Could there be a better message to initiate the besprinkling of college grads into the real world? Writer/Director Joss Whedon (The Avengers, Cabin in the Woods, Buffy the Vampire Slayer) gave the commencement speech at Wesleyan University (his alma mater), telling the graduating class of 2013 that, yes, they are in fact going to die. He says, "You have, in fact, already begun to die." However, Whedon's dreary opener was just a clever ruse employed to teach these grads a lesson on contradictions, connections, and the duality of being both "the broken world and the act of changing it."
I'm so glad /Film posted about Whedon's speech, because being a student myself, whose impending graduation looms over her like the sword of Damocles, I found Whedon's seemingly sardonic words of wisdom quite inspiring. Really, you can expect nothing less from the guy who cowrote Cabin in the Woods and has a penchant for killing off his most beloved characters. So, how does "you're all going to die" turn into an uplifting sendoff? Well, Whedon, who graduated from Wesleyan University in '87 (also Philip Abraham '82, Michael Bay '86, Shari Springer Berman '85) breaks it down like this:
And the weird thing is your body wants to die. On a cellular level, that’s what it wants. And that’s probably not what you want. I’m confronted by a great deal of grand and worthy ambition from this student body. You want to be a politician, a social worker. You want to be an artist. Your body’s ambition: Mulch. Your body wants to make some babies and then go in the ground and fertilize things. That’s it. And that seems like a bit of a contradiction. It doesn’t seem fair. For one thing, we’re telling you, “Go out into the world!” exactly when your body is saying, “Hey, let’s bring it down a notch. Let’s take it down.”
Check out his commencement speech below. You can also find the transcript here.
So, life is all about accepting contradictions. It really is an important lesson to learn, especially at a time when I'm sure most graduates are feeling anxiously existential as well as excited (I know I am.) Whedon does his audience a great service by not beating them over the head with sappy promises of success and weary platitudes, instead offering great insight into the power of our minds and the staunchness of our dissent.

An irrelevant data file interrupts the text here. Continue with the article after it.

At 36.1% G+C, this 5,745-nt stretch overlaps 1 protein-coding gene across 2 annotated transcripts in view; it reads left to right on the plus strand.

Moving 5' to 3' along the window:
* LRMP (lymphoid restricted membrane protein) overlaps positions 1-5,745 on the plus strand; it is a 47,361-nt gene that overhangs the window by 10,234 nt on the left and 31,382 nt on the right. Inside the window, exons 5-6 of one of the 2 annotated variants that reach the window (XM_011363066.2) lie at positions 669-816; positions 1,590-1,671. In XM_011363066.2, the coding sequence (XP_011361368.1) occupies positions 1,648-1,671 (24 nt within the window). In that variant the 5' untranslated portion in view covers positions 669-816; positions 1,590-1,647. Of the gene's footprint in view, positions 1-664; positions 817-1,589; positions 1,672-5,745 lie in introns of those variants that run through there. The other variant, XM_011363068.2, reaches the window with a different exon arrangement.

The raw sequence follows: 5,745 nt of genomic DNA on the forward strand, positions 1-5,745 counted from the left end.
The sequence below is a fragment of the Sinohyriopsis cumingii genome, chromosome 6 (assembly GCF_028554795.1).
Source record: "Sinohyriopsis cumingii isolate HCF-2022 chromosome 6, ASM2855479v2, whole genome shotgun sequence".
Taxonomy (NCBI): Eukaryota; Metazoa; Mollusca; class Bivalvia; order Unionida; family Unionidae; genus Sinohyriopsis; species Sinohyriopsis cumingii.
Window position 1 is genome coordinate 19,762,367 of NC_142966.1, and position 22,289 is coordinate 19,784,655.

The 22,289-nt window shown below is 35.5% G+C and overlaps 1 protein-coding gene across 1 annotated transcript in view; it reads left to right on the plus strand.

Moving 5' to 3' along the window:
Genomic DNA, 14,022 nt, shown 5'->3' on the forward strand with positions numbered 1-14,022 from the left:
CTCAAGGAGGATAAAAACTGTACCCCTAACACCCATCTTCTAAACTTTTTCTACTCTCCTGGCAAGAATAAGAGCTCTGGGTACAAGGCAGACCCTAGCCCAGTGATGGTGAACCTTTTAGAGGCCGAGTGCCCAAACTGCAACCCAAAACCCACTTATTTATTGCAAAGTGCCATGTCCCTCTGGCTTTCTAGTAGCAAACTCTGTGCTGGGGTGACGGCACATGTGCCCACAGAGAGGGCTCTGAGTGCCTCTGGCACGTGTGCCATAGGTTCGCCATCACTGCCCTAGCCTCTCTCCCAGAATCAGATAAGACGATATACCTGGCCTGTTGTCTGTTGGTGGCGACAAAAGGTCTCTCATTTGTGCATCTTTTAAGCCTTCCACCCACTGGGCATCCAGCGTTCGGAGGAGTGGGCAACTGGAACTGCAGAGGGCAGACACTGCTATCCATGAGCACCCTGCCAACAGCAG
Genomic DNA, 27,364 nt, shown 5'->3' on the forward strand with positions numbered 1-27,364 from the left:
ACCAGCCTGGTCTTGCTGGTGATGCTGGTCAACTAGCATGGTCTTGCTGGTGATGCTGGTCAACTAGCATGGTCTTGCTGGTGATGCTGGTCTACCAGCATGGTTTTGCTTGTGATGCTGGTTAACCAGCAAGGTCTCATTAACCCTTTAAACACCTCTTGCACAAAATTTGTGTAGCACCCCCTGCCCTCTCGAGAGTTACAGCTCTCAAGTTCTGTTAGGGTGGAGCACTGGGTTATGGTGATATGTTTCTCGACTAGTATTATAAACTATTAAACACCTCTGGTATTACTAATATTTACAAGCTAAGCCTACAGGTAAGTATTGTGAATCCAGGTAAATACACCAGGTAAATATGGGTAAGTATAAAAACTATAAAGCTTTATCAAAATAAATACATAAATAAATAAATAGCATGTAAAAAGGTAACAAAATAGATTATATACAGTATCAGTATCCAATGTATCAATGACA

This is especially pertinent for filmmaking and screenwriting, because many times conflicts take the form of contradictions. What is a story if not a series of conflicts? What is a character if not a conflicted being? What is a 20-hour shoot with a tired and hungry cast and crew if not an atom bomb of conflict? The beauty of these things is in the balance -- the duality that the conflict represents and the active acknowledgement of it. Wheton says:
To accept duality is to earn identity. You have, which is a rare thing, that ability and the responsibility to listen to the dissent in yourself, to at least give it the floor, because it is the key—not only to consciousness-but to real growth. To accept duality is to earn identity. And identity is something that you are constantly earning. It is not just who you are. It is a process that you must be active in. It’s not just parroting your parents or the thoughts of your learned teachers. It is now more than ever about understanding yourself so you can become yourself.
I'm currently writing a feature screenplay for a screenwriting class, and for 8 weeks all I did was write in a composition book about how the story just doesn't make sense -- how my protagonist just doesn't make sense. It wasn't until I was willing to let her own her own contradictions that I had the breakthrough I needed to finish the first act. Film, filmmaking, character, story: none of these things are about acquiescence of the tension. It's about holding it, carrying it -- owning it.
So, as we prepare for graduation, that rewrite, that shot, that edit, that pitch, let's keep this in mind. There is contradiction everywhere: in story, in film, in humankind. Accepting the dichotomy makes for something more dimensional, complicated, and interesting in a pigeonholing world, whether that be the real world or the fictional one you create. And graduates of college/high school/life can all take a page from Whedon's book. He ends his speech with:
The one thing that I wish I’d known and want to say is, don’t just be yourself. Be all of yourselves. Don’t just live. Be that other thing connected to death. Be life. Live all of your life. Understand it, see it, appreciate it. And have fun.”
What do you think about Joss Whedon's commencement speech? What words of wisdom did you hear when you graduated that changed your approach to filmmaking, screenwriting, life? Who was your commencement speaker? (Please say Bill Cosby.)